It was an Ash Wednesday at my all-girls' Catholic high school. The Sisters of St. Joseph, who ran the school, had devised a Lenten service in the cafeteria. Or maybe it was a "retreat." Anyway, we all inflated balloons and wrote our sins on them. Then we prayerfully popped the balloons. One of our feistier friends refused, and went around all day carrying a balloon with "LUST" written on it.
That was sometime between 1972 and 1975. We did more conventional Catholic things as well--the actual sacrament of Penance, for instance, or Mass. Being teenage girls, we were not prone toward taking much of anything seriously, but we took the Religion Department less seriously than most. Even then, the sisters tended toward do-it-yourself liturgies and social-justice crusades that did little to capture our imaginations. We dutifully created collages of multiracial faces for class projects and boycotted grapes and lettuce for the farmworkers. But in a time of convulsive societal change, the convent held no mystery or fascination for us. Not surprisingly, the numbers of women entering religious life began to plummet in those very years. Several sisters in our school left the order before we graduated.
All this has weighed on my mind throughout the furiously partisan reporting of the latest dust-up between the Vatican and America's "progressive" religious orders of sisters (incorrectly called nuns, by the way--nuns are cloistered). My own experience was much richer and more complex than the current media caricatures on either side. The sisters' greatest gifts to us, I will admit, had little direct connection to Catholic doctrine and practice. Rather, they were powerful witnesses to "sisters doing it for themselves," in the best sense of the term. Here were administrators, scholars, teachers and counselors who lived in a world that seemed utterly removed from male domination. Some of them were quirky and a few were downright dotty, but most were tough-minded and able, and some were unforgettable in their brilliance, caring, humor or strength.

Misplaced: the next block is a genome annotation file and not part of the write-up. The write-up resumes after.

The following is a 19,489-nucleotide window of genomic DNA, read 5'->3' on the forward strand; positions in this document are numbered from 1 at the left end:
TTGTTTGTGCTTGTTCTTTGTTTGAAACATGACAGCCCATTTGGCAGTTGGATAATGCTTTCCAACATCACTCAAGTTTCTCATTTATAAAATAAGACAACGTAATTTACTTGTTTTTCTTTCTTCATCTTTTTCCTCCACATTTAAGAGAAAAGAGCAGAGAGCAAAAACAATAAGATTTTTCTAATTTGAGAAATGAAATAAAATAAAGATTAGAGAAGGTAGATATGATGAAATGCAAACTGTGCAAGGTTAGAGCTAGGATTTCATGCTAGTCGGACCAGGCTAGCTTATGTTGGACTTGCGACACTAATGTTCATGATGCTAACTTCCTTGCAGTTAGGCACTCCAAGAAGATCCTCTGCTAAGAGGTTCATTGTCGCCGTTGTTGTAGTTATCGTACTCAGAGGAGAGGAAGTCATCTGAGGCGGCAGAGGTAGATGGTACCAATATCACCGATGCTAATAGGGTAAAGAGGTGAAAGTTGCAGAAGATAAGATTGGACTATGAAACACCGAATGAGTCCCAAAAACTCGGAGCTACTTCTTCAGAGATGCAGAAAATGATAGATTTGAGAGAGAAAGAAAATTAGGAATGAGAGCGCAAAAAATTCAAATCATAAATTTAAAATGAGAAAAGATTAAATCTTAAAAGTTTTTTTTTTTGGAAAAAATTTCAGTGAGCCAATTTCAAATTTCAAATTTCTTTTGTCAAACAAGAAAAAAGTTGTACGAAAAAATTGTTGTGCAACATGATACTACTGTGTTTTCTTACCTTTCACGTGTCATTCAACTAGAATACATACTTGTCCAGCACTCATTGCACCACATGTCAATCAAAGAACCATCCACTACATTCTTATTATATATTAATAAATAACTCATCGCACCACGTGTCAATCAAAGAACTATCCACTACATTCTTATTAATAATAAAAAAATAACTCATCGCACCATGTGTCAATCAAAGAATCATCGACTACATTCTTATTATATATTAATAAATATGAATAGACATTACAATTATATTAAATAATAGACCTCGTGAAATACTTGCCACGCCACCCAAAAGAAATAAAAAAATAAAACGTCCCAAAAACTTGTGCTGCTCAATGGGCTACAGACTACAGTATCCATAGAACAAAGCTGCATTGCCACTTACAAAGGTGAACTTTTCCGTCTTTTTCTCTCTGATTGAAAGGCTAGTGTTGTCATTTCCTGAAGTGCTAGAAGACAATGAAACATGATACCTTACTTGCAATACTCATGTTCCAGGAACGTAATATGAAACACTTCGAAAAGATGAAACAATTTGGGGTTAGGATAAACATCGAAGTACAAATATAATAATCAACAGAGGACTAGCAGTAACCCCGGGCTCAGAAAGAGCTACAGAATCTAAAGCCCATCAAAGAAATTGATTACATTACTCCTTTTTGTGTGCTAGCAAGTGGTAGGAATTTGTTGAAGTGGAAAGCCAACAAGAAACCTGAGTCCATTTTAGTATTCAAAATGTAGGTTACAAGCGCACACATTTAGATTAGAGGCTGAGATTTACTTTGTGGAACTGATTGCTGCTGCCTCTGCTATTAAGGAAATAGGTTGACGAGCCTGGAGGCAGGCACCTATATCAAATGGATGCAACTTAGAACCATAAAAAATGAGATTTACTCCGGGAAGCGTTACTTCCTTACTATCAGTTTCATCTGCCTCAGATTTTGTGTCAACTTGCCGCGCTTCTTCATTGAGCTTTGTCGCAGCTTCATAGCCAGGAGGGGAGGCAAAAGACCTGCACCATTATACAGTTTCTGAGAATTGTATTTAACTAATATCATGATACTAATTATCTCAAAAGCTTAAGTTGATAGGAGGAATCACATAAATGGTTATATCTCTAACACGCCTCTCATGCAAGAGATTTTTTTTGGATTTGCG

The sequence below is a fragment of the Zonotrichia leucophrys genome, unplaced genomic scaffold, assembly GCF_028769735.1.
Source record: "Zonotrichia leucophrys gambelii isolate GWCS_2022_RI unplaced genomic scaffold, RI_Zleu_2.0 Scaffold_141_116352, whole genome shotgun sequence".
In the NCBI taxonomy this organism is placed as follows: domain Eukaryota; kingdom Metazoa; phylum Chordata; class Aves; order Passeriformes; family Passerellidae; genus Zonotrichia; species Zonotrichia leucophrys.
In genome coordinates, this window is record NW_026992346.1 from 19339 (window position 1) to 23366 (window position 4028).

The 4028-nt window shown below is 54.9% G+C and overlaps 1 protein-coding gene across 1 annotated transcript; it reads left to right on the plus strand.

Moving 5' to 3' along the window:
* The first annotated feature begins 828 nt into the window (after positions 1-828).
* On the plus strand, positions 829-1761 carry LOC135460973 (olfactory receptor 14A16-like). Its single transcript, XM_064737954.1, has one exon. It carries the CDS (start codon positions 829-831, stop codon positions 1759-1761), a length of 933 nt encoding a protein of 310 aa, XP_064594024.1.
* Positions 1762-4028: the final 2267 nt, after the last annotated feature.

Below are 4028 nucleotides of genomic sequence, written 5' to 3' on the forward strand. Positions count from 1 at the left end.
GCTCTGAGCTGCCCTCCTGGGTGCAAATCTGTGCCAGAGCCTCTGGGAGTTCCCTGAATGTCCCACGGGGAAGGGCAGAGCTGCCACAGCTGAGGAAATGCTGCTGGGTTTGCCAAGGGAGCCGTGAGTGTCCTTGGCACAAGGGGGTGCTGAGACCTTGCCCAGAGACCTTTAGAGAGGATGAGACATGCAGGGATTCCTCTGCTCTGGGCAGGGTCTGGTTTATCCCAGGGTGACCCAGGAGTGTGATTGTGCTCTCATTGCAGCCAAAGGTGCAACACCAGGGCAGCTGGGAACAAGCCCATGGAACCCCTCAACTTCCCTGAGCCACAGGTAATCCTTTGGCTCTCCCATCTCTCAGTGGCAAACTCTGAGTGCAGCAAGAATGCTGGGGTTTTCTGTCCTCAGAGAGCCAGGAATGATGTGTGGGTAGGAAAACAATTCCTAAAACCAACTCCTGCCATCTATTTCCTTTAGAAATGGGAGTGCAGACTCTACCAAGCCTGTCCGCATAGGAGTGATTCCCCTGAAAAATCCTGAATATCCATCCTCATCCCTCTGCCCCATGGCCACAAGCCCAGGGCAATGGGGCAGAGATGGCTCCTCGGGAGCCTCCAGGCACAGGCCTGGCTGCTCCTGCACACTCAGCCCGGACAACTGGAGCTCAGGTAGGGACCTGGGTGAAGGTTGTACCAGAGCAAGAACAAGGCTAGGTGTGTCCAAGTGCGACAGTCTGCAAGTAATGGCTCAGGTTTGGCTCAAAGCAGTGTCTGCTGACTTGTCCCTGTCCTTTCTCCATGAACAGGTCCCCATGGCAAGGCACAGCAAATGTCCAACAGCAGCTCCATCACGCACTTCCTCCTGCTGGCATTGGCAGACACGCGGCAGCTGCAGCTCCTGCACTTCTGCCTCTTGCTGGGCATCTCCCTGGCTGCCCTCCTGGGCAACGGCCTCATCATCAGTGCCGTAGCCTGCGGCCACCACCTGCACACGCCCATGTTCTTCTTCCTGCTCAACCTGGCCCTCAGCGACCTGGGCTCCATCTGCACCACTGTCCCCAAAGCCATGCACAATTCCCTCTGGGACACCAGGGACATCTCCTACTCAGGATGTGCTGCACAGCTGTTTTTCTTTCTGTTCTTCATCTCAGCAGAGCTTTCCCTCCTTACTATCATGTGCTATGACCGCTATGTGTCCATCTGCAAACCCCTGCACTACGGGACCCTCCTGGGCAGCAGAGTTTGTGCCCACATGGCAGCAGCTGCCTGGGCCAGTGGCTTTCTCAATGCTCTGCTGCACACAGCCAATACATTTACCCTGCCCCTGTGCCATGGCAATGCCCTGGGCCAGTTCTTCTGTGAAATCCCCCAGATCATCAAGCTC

Many of the sisters who taught me are still alive, and some are still teaching. Much of their ministry now centers on taking care of their own aging membership, which they do with compassion and heroism. To think of their being hurt, after a lifetime of selfless service, by the recent firestorm is painful to contemplate. But so is the reality that the leadership of many of these orders has wandered into some strange theological and ideological places, some of them barely recognizable as Catholic or even Christian. And now the male leadership of the Church, having set its own sterling example in the clergy abuse crisis, has called the sisters' leaders to account, setting the stage for yet more division and discord.
The whole mess gives me a headache, because after kidding fondly for years about administrative and liturgical "nun follies" (yes, I know, not technically nuns), I now find myself feeling very defensive about the sisters and distressed about the way they're being handled. More thoughts to come.